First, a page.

WALLACE: How has celebrity changed in your life? SMITH: There are always two classes: the rich and the poor. Celebrity came to the people standing in the street, looking at the king passing by. But America didn’t really have any celebrities. Not true ones. They had Washington, Jefferson, and Ben Franklin. But that was different. I think [Charles] Lindbergh was the first real American celebrity. And then movie stars started being made. So people wanted to touch and know these people they idolize.
NEW YORK, United States — Kudos to Andre Agassi and Canon, whose 1991 advertising slogan captured the future of photography better than they could have known: today, image is everything. In our increasingly virtual experience of the world, the mundane scrimmage of our “real” lives seems to have dropped in pre-eminence — even in ontological significance — behind the manicured “reality” of the image we post and project.
MOCK: I’ve been watching the show from the very beginning, and while there’s obviously the beauty component—the eye candy of how you all look—what I’m most attracted to is the connection between you and your siblings. I’m one of five. I understand what it’s like to grow up in a house full of people who are always in your business. I see some semblance of that in all of you.
Muck Rack makes it simple to find people, tweets, or articles that mention any name, keyword, company, hashtag etc. We've compiled this guide to help you make the most of your search.
Selecting a term
Start searching tweets, articles from media outlets, articles mentioned in tweets, journalists'
names, titles and bios with some suggested searches:
Companies or Topics (e.g. iPhone, Microsoft)
Phrases (e.g. "cloud computing") — use quotes to keep the terms together
Twitter handles (e.g. @username) — returns those who have mentioned or replied to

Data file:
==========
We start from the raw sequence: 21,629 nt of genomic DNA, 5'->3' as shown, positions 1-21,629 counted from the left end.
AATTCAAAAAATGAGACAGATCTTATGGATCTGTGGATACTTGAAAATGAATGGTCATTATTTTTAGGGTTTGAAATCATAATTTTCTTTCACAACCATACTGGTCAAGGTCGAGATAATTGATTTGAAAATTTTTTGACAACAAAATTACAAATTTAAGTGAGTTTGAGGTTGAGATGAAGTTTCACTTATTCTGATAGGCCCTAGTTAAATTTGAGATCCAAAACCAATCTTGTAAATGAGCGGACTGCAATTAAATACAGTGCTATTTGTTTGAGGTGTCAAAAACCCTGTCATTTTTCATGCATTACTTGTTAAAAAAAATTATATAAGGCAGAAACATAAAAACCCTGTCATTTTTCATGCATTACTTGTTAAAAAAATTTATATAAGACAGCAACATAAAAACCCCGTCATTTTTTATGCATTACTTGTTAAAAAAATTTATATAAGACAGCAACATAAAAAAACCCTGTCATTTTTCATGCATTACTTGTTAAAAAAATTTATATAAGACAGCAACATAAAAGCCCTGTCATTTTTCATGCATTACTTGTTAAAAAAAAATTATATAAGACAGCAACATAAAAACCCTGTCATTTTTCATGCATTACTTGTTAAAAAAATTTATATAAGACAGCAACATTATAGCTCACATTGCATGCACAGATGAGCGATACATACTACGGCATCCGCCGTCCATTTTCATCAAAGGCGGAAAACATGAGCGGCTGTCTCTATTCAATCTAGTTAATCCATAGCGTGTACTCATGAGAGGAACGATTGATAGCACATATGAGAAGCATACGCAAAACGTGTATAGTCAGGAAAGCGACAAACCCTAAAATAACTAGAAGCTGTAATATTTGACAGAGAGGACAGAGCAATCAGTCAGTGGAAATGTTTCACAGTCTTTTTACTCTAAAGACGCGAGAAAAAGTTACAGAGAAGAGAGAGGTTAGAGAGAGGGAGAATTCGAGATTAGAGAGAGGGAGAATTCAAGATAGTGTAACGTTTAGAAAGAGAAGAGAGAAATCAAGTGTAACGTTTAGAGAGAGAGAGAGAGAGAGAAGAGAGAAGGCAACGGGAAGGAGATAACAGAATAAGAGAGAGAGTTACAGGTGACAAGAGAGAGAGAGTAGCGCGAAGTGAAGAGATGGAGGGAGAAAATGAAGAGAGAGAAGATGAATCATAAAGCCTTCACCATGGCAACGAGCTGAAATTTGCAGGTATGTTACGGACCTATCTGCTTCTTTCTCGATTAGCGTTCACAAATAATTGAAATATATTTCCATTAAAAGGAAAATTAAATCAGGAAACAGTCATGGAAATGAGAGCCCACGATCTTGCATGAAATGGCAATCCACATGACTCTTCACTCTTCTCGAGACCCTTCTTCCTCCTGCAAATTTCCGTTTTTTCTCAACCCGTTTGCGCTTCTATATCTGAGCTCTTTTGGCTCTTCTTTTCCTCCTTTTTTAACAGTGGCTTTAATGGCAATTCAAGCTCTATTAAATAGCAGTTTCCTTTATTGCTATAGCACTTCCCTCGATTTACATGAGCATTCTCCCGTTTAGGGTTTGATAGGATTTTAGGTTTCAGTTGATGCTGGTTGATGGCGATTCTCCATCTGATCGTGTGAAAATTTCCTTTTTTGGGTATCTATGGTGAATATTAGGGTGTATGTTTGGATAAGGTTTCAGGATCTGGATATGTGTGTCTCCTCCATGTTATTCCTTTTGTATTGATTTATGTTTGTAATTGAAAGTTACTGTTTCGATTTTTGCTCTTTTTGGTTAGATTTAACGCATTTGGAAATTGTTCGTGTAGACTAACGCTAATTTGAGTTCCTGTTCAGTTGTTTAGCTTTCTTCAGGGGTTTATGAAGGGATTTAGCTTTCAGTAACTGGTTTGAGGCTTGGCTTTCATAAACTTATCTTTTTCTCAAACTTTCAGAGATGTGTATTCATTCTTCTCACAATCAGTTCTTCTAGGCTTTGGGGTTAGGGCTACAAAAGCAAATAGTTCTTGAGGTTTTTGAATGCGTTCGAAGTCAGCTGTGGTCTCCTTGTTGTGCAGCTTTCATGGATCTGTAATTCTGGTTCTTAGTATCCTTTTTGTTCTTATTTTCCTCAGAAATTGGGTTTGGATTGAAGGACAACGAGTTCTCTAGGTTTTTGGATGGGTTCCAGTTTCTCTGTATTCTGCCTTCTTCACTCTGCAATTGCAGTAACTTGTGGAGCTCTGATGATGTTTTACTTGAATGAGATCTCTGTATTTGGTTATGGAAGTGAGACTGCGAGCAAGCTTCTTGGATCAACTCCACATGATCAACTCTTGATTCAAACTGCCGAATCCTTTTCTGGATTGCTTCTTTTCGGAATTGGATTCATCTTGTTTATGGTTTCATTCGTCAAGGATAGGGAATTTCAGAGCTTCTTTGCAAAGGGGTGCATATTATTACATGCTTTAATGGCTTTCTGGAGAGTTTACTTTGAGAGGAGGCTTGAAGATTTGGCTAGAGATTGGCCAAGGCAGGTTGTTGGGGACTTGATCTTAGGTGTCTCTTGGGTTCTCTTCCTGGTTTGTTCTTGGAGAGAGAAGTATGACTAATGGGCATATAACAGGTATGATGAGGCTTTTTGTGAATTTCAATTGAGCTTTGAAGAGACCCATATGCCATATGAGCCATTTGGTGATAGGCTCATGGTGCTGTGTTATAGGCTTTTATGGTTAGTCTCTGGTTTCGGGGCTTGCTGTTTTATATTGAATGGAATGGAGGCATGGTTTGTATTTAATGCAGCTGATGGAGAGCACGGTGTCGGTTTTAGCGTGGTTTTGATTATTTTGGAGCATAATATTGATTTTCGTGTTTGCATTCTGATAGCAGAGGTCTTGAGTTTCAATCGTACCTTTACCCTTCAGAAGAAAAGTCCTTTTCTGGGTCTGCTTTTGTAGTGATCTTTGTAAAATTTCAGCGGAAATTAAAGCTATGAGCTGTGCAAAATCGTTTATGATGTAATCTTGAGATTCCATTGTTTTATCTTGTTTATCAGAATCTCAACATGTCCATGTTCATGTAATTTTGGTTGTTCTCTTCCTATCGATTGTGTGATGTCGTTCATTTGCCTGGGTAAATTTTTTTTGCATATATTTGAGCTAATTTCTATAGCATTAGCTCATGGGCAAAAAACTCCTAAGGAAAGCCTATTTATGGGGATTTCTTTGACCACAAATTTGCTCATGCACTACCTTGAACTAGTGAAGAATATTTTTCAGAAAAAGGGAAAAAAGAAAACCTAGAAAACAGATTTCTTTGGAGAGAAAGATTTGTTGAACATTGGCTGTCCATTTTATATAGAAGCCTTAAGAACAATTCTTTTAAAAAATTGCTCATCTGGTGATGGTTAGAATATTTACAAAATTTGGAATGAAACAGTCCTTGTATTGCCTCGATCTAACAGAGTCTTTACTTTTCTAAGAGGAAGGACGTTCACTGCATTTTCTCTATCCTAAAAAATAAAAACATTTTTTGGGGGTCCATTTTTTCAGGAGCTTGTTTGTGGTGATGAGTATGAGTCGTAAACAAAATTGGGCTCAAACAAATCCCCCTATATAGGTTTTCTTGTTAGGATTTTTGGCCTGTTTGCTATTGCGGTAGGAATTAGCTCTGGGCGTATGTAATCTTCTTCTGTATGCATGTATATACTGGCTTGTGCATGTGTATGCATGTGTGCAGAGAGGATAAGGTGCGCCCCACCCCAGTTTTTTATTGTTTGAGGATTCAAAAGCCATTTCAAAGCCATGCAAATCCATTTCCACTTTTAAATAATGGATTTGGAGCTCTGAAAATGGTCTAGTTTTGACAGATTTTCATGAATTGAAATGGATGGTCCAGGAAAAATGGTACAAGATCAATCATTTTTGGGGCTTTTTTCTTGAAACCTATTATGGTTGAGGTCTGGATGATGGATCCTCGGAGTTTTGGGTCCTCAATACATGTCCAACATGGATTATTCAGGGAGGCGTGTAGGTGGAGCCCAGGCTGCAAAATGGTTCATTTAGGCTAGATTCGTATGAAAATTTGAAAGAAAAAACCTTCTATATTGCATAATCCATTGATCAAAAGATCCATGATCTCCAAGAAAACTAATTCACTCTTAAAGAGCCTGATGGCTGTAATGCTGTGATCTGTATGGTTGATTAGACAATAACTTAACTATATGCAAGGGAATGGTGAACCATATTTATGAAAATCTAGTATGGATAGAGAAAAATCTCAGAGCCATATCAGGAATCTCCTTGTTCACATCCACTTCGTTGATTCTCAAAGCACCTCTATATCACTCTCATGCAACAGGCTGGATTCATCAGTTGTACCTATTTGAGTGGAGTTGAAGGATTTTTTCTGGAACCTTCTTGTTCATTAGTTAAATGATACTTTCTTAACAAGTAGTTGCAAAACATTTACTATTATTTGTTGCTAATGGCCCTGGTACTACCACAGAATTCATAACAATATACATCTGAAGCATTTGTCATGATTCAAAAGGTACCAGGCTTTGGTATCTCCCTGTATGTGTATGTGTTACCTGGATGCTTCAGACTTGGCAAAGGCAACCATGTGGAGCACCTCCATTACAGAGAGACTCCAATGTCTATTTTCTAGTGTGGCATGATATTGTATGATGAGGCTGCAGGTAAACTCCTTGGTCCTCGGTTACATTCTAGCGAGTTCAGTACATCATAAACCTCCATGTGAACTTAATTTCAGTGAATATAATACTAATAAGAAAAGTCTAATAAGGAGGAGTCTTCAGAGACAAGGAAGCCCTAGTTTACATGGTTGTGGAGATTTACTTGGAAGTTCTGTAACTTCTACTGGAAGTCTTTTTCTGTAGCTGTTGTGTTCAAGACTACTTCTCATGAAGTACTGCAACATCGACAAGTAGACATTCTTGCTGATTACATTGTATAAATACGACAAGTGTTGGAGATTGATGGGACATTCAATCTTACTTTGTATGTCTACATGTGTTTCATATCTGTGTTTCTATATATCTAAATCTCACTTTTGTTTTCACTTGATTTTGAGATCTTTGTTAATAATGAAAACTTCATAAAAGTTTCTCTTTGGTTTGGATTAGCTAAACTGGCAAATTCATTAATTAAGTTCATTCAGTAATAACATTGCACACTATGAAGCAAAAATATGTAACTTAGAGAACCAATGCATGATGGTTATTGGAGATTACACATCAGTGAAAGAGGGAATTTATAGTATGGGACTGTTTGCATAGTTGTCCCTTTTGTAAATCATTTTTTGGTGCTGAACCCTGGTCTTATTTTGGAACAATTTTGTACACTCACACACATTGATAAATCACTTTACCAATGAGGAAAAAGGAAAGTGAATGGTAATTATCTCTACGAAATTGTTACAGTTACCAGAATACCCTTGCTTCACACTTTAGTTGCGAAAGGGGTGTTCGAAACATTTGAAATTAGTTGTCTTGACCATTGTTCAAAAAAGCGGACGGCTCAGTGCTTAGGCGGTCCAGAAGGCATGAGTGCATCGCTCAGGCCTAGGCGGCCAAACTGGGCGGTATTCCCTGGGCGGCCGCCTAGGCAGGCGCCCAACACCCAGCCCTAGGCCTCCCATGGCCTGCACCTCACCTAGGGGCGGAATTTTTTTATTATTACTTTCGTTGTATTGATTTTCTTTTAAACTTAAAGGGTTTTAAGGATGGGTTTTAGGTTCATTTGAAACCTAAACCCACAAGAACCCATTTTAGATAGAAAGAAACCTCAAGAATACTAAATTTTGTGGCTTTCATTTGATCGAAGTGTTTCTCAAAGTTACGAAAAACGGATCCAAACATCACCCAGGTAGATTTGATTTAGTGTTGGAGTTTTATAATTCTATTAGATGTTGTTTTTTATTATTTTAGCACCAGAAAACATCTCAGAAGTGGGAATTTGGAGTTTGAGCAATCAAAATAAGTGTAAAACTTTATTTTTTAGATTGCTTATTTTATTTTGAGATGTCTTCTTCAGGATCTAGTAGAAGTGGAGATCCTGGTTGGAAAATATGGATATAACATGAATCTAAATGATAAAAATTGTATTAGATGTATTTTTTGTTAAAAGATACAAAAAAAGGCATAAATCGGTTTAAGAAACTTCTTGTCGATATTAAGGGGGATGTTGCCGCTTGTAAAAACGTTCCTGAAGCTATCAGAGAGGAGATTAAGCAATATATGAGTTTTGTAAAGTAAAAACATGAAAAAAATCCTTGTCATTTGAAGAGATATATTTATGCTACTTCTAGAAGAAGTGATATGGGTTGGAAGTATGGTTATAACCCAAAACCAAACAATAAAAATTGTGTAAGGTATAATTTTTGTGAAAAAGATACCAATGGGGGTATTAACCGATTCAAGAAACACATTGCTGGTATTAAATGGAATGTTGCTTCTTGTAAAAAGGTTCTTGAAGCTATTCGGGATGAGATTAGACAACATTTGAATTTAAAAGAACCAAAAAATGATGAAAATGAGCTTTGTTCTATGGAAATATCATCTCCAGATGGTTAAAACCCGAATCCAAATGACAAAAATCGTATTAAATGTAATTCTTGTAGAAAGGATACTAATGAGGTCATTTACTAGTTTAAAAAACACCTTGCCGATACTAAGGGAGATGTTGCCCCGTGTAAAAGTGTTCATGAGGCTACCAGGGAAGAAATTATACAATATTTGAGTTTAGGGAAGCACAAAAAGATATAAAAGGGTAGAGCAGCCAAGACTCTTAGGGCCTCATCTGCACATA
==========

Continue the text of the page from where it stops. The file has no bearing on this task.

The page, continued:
Names (e.g. "David Pogue")
Hashtags (e.g. #sxsw, #london2012)
Bio details (e.g. vegan, Olympics, father)
Muck Rack's Advanced Search allows for many boolean operators.
Find results that mention multiple specified terms, use AND or
+. For example, ensure each result contains both Elon Musk and Mark Zuckerberg by
searching Musk AND Zuckerberg or Musk + Zuckerberg.
Use the operators OR or , to broaden your search when you'd like either of
multiple terms to appear in results. (This is the default behavior of our search when no operators
are used). For example, results will contain either cake or cookie by searching cake OR cookie or cake,cookie
Use NOT or - to subtract results from your search. For
example, searching Disney will yield results about the Walt Disney Company as well as Walt Disney
World Resort. To exclude mentions of Disney World, search for Disney -World or Disney
When using one of these operators with a phrase, enclose it in quotation marks. For example, you can
find results about smartphones excluding Apple's iPhone 4S by searching smartphone -"iPhone
Exact case matching or punctuation
If you're searching for a brand name or keyword that relies on specific punctuation marks or capitalization, you can
find results that match your exact query by adding matchcase: before the keyword you're searching for, like matchcase:E*TRADE .
Use parentheses to separate multiple
boolean phrases. For example, to find journalists talking about having fun in Disney World or
Disneyland, search for ("disney world" OR disneyland) AND fun.
An asterisk can be used to search for any variation of a root word truncated by the asterisk. For example, searching for admin* will return results for administrator, administration, administer, administered, etc.
A near operator is an AND operator where you can control the distance between the words. You can vary the distance the near operation uses by adding a forward slash and number (between 0-99) such as strawberries NEAR/10 "whipped cream", which means the strawberries must exist within 10 words of "whipped cream".